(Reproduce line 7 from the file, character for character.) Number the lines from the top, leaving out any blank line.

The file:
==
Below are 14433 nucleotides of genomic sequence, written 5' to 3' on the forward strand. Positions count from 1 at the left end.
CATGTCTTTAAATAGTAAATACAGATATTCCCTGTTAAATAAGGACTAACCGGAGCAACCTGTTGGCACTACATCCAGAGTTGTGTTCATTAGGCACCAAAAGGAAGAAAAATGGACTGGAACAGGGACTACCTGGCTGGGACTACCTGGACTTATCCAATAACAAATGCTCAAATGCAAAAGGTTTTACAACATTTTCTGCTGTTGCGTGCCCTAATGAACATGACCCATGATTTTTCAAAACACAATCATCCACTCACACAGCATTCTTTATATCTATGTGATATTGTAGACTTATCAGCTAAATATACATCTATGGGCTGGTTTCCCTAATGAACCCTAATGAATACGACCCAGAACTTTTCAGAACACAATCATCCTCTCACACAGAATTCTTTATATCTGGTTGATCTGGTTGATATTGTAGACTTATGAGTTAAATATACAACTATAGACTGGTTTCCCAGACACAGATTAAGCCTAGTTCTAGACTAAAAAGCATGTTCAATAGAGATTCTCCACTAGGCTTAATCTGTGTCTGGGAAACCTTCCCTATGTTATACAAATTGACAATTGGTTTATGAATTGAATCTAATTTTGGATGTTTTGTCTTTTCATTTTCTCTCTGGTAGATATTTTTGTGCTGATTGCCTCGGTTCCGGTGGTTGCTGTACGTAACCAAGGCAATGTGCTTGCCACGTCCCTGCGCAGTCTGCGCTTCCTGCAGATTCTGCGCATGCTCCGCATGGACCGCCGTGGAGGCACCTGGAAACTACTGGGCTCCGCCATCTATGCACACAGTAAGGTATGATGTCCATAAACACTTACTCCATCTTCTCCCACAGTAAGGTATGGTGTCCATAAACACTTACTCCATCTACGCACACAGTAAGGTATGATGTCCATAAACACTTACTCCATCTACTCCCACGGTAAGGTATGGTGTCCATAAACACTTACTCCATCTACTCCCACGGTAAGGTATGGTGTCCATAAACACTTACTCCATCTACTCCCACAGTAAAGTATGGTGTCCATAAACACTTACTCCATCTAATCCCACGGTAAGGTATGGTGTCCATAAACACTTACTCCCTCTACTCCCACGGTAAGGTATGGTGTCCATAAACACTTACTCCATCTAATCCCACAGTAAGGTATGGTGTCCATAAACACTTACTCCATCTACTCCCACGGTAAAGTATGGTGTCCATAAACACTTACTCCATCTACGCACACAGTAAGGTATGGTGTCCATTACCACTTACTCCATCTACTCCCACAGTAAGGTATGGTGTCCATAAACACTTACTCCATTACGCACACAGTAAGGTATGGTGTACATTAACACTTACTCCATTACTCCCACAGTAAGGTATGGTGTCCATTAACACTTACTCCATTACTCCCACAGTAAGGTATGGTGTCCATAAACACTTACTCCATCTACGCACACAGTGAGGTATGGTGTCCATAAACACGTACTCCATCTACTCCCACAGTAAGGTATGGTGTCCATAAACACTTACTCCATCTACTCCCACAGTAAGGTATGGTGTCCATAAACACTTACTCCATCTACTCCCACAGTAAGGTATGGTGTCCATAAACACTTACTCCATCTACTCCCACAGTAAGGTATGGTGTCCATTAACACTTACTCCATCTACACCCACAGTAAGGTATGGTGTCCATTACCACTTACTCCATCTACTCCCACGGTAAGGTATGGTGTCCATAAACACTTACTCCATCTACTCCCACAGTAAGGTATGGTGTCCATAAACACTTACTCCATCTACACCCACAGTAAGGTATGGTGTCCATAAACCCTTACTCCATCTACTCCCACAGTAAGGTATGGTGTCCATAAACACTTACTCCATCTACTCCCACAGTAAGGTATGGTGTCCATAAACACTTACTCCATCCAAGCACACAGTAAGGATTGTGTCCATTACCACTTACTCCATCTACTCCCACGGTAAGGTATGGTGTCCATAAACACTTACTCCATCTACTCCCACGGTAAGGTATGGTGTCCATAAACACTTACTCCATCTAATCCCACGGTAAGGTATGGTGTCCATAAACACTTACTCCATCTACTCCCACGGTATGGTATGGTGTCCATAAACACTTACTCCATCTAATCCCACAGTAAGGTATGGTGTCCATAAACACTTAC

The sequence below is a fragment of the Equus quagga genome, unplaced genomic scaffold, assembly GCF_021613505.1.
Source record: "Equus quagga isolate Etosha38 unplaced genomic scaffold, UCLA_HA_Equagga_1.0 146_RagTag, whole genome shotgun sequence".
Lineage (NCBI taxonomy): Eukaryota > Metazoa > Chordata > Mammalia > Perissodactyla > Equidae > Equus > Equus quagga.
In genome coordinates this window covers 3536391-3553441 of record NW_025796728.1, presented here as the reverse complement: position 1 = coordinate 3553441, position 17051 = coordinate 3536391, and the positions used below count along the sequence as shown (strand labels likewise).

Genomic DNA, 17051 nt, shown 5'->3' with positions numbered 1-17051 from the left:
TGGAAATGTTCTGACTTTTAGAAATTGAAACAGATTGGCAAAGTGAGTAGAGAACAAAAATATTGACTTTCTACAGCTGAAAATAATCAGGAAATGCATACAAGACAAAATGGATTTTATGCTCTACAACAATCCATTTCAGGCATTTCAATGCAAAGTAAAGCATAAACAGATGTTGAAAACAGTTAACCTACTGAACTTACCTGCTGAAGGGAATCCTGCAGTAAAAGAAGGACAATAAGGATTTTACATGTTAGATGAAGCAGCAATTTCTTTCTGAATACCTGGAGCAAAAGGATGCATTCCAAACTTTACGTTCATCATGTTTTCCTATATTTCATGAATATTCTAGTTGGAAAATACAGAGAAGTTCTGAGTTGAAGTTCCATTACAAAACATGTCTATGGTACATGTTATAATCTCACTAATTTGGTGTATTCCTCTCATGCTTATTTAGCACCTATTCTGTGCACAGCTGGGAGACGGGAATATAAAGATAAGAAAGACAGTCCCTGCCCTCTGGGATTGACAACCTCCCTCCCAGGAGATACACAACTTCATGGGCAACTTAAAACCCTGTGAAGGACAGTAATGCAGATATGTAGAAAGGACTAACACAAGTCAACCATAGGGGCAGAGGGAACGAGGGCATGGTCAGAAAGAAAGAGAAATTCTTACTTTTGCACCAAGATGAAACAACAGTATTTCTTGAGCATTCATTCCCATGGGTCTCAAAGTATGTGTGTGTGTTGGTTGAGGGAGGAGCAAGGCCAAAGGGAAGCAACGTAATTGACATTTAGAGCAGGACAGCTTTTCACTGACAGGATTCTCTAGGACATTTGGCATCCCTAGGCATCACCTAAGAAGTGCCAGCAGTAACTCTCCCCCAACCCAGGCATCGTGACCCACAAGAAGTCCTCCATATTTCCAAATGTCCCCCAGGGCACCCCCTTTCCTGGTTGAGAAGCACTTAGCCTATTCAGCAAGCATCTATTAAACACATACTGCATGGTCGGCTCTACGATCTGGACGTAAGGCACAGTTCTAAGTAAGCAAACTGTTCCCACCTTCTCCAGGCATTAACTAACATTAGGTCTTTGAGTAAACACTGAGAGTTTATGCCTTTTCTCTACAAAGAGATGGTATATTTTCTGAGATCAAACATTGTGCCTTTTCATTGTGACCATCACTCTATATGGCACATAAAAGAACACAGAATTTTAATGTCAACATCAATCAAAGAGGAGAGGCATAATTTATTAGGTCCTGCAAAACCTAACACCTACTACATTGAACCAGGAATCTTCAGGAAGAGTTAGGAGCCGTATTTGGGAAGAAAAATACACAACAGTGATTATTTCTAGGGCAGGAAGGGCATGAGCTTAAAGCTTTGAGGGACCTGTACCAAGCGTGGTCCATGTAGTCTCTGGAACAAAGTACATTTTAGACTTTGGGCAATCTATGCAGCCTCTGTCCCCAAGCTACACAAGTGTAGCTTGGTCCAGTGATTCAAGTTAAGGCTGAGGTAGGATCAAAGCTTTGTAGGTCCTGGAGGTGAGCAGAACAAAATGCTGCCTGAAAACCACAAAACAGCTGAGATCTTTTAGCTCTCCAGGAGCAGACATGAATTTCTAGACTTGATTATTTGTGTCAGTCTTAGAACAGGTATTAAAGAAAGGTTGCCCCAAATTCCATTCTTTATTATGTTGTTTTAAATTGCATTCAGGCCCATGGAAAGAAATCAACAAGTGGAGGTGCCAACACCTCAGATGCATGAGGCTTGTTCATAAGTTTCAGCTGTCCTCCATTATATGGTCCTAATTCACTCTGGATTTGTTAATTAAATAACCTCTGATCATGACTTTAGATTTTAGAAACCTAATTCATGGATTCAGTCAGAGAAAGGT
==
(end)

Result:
Genomic DNA, 17051 nt, shown 5'->3' with positions numbered 1-17051 from the left: